I was effectively demoted, I was moved to a windowless back room, with a stand alone computer and a pile of data entry.  It was boring, repetitive work. I had no contact with anyone else, let alone supervising them. I was left there for months, apart from lots of pointed meetings with my boss and Human Resources which they framed as “support”.  I went from being an executive with high self-esteem and a great deal of job satisfaction to a depressed drudge working in isolation. 

Meanwhile, they were checking if I had been engaged in fraud. They found nothing, because I hadn’t done anything wrong. I was sent for a work medical assessment although there was nothing on my record to justify this; I was rarely unwell. I was performance managed despite a work history of praise and promotion. 

The stress started really getting to me. They kept telling me they were making changes to my career to foster my well-being. When I challenged them, I sounded paranoid and emotional. I felt framed by stigma and any expressions of frustration reinforced their beliefs of my unmanageability.  I realised my career in that organisation was permanently annihilated. Ultimately after more than 12 months of trying to resolve this, I resigned. I simply couldn’t take the bullying anymore.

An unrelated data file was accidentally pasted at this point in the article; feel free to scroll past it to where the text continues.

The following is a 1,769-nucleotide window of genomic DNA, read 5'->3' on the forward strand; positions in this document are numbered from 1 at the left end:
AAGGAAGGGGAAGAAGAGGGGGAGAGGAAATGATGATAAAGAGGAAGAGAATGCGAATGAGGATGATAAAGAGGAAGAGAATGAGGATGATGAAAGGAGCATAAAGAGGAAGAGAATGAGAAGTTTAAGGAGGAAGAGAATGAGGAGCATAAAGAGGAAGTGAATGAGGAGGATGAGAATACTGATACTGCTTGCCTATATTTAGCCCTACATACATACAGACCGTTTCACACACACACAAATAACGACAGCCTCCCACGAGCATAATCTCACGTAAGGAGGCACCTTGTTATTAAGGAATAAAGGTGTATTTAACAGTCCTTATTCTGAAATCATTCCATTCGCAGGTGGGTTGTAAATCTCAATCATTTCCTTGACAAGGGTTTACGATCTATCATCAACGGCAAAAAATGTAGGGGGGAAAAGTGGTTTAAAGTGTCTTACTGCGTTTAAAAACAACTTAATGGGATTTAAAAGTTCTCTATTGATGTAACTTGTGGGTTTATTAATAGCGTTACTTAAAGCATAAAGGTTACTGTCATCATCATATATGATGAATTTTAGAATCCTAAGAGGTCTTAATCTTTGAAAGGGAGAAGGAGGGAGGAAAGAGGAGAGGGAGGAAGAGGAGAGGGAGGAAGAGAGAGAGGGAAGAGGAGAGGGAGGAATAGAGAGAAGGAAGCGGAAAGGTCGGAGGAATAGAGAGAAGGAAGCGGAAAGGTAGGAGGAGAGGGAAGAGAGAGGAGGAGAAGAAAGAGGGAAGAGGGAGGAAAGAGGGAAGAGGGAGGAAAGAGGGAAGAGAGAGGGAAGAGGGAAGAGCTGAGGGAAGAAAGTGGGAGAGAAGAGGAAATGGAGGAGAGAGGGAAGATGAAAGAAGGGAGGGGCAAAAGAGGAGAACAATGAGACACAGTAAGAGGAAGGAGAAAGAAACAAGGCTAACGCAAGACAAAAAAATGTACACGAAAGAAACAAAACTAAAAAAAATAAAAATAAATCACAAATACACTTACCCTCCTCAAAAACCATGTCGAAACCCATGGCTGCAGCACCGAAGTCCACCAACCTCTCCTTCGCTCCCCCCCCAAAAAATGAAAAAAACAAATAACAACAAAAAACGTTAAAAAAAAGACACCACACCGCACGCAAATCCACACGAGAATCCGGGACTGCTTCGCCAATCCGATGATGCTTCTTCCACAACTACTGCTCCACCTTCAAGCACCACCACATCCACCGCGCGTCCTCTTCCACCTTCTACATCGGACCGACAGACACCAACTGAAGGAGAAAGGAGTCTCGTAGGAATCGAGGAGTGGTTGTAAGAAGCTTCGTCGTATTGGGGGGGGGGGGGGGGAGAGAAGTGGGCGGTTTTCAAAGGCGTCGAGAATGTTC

After I left, I was incapable of working properly. I got a couple of jobs that were way lower than my skill levels. I lost references for nearly a decade of work, making me less competitive at interview for the jobs I should be getting. My career had been permanently damaged. 

Eventually I found an organisation I could work for, where I could begin to rebuild my career and salvage my reputation, but it has been a struggle. I was sideswiped by stigma and discrimination, as so many people who use drugs are on a daily basis. Still, I firmly believe it: get knocked down ten times, get up eleven. 

 

FEEDING BACK THE UN SURVEY

FEEDING BACK THE UN SURVEY

THE WAR AGAINST DRUGS

THE WAR AGAINST DRUGS